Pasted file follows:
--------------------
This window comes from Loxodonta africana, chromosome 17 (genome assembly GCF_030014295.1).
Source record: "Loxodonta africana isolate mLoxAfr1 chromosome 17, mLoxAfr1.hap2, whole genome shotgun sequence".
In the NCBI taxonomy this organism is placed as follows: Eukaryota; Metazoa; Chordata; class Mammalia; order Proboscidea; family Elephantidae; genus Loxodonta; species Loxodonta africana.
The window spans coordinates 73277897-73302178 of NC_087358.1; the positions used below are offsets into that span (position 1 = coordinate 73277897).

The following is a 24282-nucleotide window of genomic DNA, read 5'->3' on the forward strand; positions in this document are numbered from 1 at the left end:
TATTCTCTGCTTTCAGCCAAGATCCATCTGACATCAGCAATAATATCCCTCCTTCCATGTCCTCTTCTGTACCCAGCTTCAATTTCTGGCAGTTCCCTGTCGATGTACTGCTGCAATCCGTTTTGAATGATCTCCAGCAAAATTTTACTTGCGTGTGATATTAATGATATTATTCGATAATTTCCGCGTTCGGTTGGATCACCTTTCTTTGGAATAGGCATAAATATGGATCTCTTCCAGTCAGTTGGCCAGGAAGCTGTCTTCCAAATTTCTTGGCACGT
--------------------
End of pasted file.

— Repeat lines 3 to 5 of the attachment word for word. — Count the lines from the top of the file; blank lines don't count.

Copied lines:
In the NCBI taxonomy this organism is placed as follows: Eukaryota; Metazoa; Chordata; class Mammalia; order Proboscidea; family Elephantidae; genus Loxodonta; species Loxodonta africana.
The window spans coordinates 73277897-73302178 of NC_087358.1; the positions used below are offsets into that span (position 1 = coordinate 73277897).

The following is a 24282-nucleotide window of genomic DNA, read 5'->3' on the forward strand; positions in this document are numbered from 1 at the left end: